Weak U.S. retail sales cast shadow over slowing economy
WASHINGTON (Reuters) – U.S. retail sales fell for the first time in seven months in September, suggesting that manufacturing-led weakness could be spreading to the broader economy, keeping the door open for the Federal Reserve to cut interest rates again later this month.
The downbeat report from the Commerce Department on Wednesday came on the heels of data this month showing a moderation in job growth and services sector activity in September. Signs of cracks in the economy’s main pillar of support, ahead of the holiday season, could further stoke financial market fears of a sharper slowdown in economic growth.
The economy is being hamstrung by a 15-month trade war between the United States and China, which has soured business sentiment, leading to a decline in capital expenditure and a recession in manufacturing.
“This morning’s report solidifies concerns of the consumer’s inability to perpetually support the economy alone,” said Lindsey Piegza, chief economist at Stifel in Chicago. “With business investment declining and manufacturing activity deteriorating, many investors brushed off fears of a slowdown because the consumer was still spending.”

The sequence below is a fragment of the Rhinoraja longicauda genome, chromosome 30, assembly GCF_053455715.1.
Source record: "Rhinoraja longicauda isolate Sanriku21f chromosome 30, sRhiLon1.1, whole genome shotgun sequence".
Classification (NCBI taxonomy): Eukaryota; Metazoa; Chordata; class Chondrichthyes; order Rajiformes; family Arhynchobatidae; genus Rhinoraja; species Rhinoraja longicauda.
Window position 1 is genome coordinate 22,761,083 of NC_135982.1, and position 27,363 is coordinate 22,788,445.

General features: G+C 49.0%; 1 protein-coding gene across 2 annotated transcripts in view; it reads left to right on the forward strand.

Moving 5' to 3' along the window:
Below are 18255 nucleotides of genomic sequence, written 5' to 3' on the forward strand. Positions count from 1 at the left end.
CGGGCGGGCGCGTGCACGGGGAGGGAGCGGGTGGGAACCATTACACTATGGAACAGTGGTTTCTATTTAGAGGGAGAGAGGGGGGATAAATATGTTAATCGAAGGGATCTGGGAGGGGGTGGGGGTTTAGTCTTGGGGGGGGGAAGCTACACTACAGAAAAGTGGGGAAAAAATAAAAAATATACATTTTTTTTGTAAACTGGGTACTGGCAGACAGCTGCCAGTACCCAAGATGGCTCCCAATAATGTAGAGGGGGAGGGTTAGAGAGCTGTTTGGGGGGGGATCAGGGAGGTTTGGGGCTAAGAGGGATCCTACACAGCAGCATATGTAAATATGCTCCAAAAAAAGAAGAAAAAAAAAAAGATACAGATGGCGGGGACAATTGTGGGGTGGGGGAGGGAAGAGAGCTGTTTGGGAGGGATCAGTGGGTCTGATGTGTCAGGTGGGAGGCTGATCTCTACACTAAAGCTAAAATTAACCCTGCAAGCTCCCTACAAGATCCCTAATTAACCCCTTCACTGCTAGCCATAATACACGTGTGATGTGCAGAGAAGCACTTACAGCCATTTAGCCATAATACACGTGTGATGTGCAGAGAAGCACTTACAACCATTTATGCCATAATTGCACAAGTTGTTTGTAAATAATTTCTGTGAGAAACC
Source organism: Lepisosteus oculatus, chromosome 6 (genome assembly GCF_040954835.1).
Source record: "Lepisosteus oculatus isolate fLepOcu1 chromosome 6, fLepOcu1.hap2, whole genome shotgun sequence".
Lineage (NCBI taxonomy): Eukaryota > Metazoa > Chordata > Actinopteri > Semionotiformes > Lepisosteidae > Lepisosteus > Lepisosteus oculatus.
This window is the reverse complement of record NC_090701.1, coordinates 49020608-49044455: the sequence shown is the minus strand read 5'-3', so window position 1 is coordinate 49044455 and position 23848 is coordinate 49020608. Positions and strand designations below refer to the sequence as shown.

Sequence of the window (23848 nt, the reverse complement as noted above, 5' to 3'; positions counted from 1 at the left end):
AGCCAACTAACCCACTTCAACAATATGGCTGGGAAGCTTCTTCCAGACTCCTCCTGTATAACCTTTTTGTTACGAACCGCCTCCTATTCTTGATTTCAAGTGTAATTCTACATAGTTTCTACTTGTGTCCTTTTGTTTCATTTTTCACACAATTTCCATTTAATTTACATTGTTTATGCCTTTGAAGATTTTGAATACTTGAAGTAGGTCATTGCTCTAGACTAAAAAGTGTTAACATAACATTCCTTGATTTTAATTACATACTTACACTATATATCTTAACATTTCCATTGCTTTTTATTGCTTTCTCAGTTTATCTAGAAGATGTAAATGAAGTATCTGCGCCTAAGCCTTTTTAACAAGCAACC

Retail sales dropped 0.3% last month as households cut back spending on motor vehicles, building materials, hobbies and online purchases. That was the first drop since February. Data for August was revised up to show retail sales rising 0.6% instead of 0.4% as previously reported.
Economists polled by Reuters had forecast retail sales would climb 0.3% in September. Compared to September last year, retail sales increased 4.1%.
Excluding automobiles, gasoline, building materials and food services, retail sales were unchanged last month after advancing by an unrevised 0.3% in August. These so-called core retail sales correspond most closely with the consumer spending component of gross domestic product.
Last month’s drop and August’s unrevised gain in core retail sales prompted economists to cut their third-quarter consumer spending growth estimates to around a 2.5% annualized rate from a 3.0% pace. Consumer spending, which accounts for more than two-thirds of the economy, increased at a 4.6% rate in the second quarter, the most in 1-1/2 years.
That, together with another report from the Commerce Department showing business inventories were unchanged in August, led economists to lower their GDP forecasts for the third quarter to a range between 1.2% pace and 1.9% rate.
Slowing growth was also underscored by a third report from the Fed describing the economy as expanding “at a slight to modest pace,” based on anecdotal information on business activity collected from the U.S. central bank’s contacts nationwide on or before Oct. 7.
The economy grew at a 2.0% pace in the April-June quarter, slowing from the first quarter’s brisk 3.1% rate. The government will publish its snapshot of third-quarter GDP later this month.
Some economists speculated the cooling in hiring, marked by the smallest three-month average gain in private employment in seven years in September, was probably making Americans more cautious about spending.